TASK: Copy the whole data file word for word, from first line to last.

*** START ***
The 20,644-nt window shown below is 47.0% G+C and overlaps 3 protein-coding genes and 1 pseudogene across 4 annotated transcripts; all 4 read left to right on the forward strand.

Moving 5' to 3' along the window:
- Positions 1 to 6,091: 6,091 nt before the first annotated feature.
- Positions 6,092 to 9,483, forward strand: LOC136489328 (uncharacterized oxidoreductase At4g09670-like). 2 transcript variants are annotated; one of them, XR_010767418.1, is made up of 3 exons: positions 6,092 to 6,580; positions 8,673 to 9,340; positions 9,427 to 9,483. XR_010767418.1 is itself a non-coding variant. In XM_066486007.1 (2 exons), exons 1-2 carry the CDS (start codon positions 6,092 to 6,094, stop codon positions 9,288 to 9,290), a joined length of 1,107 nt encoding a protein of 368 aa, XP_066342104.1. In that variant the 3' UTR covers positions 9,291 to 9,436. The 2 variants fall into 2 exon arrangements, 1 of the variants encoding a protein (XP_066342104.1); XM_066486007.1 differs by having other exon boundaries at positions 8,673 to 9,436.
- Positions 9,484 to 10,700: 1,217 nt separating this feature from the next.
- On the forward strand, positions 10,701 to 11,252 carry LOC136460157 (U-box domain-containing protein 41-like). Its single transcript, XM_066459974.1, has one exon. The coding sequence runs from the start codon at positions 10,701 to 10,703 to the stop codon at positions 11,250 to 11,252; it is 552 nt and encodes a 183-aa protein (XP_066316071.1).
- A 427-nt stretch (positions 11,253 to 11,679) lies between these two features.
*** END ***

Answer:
The 20,644-nt window shown below is 47.0% G+C and overlaps 3 protein-coding genes and 1 pseudogene across 4 annotated transcripts; all 4 read left to right on the forward strand.

Moving 5' to 3' along the window:
- Positions 1 to 6,091: 6,091 nt before the first annotated feature.
- Positions 6,092 to 9,483, forward strand: LOC136489328 (uncharacterized oxidoreductase At4g09670-like). 2 transcript variants are annotated; one of them, XR_010767418.1, is made up of 3 exons: positions 6,092 to 6,580; positions 8,673 to 9,340; positions 9,427 to 9,483. XR_010767418.1 is itself a non-coding variant. In XM_066486007.1 (2 exons), exons 1-2 carry the CDS (start codon positions 6,092 to 6,094, stop codon positions 9,288 to 9,290), a joined length of 1,107 nt encoding a protein of 368 aa, XP_066342104.1. In that variant the 3' UTR covers positions 9,291 to 9,436. The 2 variants fall into 2 exon arrangements, 1 of the variants encoding a protein (XP_066342104.1); XM_066486007.1 differs by having other exon boundaries at positions 8,673 to 9,436.
- Positions 9,484 to 10,700: 1,217 nt separating this feature from the next.
- On the forward strand, positions 10,701 to 11,252 carry LOC136460157 (U-box domain-containing protein 41-like). Its single transcript, XM_066459974.1, has one exon. The coding sequence runs from the start codon at positions 10,701 to 10,703 to the stop codon at positions 11,250 to 11,252; it is 552 nt and encodes a 183-aa protein (XP_066316071.1).
- A 427-nt stretch (positions 11,253 to 11,679) lies between these two features.